The Difference Between EMS and Outsourcing
01 October 2007
Susan Mucha says that outsourcing only works if the outsourcing process is robust – and the onus for this falls on the OEM, not the EMS.
Massive recalls of Chinese produced products in the U.S. have some questioning the value of outsourcing. Those of us familiar with the Electronics Manufacturing Services (EMS) understand that outsourcing per se isn’t the problem. Instead, it is really the robustness of the outsourcing process. The EMS industry and its OEM customers have built a robust process that has the needed checks and balances. While there may be indigenous electronics contract manufacturers in some low labour cost countries without strong process and quality controls, the industry as a whole offers a range of high quality choices.
The key concept to remember is that you get what you pay for. Cost reduction programs focused on reducing cost by mandatory annual percentages regardless of product maturity will eventually produce substandard product. Similarly, shopping on unit price alone will often result in selection of a sub-par supplier, particularly if the winning price is substantially below market. I’m reminded of one conference presentation I gave on outsourcing in China, where an audience member recounted a horrible experience with an indigenous Chinese contract manufacturer. He didn’t audit prior to selecting the company and it wasn’t ISO 9001 registered. It just had a great price. His final comment was that the industry should police itself, so that companies such as his wouldn’t fall prey to bad contractors. The reality is that total cost has a unit price and hidden costs. The smaller the unit price, the less funding available for the overhead needed to ensure robust processes and a full range of support.
So, what key points of differentiation make the EMS business model far different from the outsourcing models found in other industries?
Emphasis on third-party certification and formal continuous improvement methodologies.
ISO 9001:2000 registration is usually the minimum quality framework expected by customers. Industries such as medical, aerospace and automotive have additional industry-specific certification requirements. Many customers also look for evidence of formal focus on continuous improvement (as do ISO 9001 and ISO/TS16949). It is not unusual for even mid-tier EMS providers to have Lean manufacturing, Six Sigma, Lean Sigma, 5S or Toyota Production System (TPS) initiatives in place to improve quality and/or productivity. Formal systems and third-party audits help keep scrutiny on internal manufacturing practices at a level not found in the industries currently experiencing heavy recalls.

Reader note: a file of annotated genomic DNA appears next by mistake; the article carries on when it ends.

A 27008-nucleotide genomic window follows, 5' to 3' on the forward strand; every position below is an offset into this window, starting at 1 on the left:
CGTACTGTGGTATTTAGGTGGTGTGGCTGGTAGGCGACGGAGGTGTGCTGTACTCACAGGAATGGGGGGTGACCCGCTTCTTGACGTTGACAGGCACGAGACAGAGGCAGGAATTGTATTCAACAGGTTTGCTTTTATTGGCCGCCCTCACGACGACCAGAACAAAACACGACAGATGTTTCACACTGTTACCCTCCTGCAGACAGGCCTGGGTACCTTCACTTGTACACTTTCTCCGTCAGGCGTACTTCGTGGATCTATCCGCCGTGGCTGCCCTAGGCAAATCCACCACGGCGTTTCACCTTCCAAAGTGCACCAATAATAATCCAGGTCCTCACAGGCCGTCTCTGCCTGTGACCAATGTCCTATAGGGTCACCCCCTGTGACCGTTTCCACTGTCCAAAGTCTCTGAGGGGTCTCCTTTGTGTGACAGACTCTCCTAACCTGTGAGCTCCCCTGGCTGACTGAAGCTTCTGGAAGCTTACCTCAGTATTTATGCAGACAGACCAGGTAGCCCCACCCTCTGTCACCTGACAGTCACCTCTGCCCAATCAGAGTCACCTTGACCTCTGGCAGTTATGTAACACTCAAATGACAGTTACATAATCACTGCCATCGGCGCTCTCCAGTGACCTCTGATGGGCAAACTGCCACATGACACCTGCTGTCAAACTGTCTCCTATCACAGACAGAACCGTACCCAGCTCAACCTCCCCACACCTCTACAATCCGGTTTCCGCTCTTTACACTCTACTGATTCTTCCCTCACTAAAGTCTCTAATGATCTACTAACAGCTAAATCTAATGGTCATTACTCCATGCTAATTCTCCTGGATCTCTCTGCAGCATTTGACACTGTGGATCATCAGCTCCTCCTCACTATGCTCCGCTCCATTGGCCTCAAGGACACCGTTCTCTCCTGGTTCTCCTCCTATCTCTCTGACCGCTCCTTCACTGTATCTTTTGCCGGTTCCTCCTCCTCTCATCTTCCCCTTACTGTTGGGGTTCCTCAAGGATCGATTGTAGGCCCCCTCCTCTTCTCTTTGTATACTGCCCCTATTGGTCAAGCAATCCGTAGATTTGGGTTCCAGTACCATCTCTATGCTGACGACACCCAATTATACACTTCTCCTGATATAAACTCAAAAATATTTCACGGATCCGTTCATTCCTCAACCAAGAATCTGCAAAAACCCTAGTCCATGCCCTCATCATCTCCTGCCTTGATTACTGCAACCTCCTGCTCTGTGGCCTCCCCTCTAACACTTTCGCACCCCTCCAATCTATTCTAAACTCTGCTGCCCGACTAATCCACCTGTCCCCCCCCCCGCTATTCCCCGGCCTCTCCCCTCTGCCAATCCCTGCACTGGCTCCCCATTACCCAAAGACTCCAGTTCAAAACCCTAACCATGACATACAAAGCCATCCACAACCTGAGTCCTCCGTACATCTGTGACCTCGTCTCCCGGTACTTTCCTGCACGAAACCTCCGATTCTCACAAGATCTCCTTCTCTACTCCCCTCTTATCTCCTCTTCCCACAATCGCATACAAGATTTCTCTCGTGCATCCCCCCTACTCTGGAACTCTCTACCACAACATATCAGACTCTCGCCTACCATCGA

The EMS industry’s program management model actually evolved from a model used in defense contracting, which focused shared production resources on a project basis. This focus helps ensure clear lines of communication, appropriate delegation of authority and central point of focus for each project. There is even an EMS industry-developed training and certification program for EMS Program Managers provided by IPC.
Industry-Standard Supply Base Management Practices
While there may be some variation by EMS provider and OEM industry focus, there are many common practices associated with supply base management. Most OEMs provide Approved Vendor Lists (AVL) which limit the supply base to vendors meeting certain quality standards. In lower cost labor regions, consumer products OEMs typically allow EMS providers some leeway in broadening the AVL on less critical parts, but there is far more accountability than in many other manufacturing subcontracting relationships. In more regulated electronics products, AVL changes must be qualified and approved. Quality frameworks such as ISO 9001 drive additional checks and balances, both in the way an EMS provider ensures quality through supply base management practices, and in the way assumptions related to product specifications are managed between the EMS provider and its customer.
Robust Manufacturing Process Control
The industry as a whole also gets high marks in process control. Tools such as Statistical Process Control (SPC) are used at key points in the factory. There is usually a robust process for design review, documentation control and Engineering Change Order (ECO) implementation. Many companies have robust traceability systems to support the requirements of the industries they serve. Quality and production status data is often available in real-time to customers through web-based portals.
Read the full stories behind the recalls of tyres, toys and pet food and you will see the root cause often ties to lack of the systems discussed above. Materials substitution, lack of verification of product conformity to specification and use of suppliers with minimal quality standards are the drivers of these recalls. If you work for an EMS provider with these systems, congratulate yourself for being part of high manufacturing standards. If you are an OEM who carefully evaluates total cost and selects suppliers who manage to offer both robust systems and a competitive cost structure, do likewise. But, if you work for a company who only focuses on the lowest unit price and avoids auditing your supply base to maintain plausible deniability of their methods for achieving your cost targets, start saving for the future now. It isn’t a matter of if your company will have an expensive recall, but simply a matter of when it will occur.
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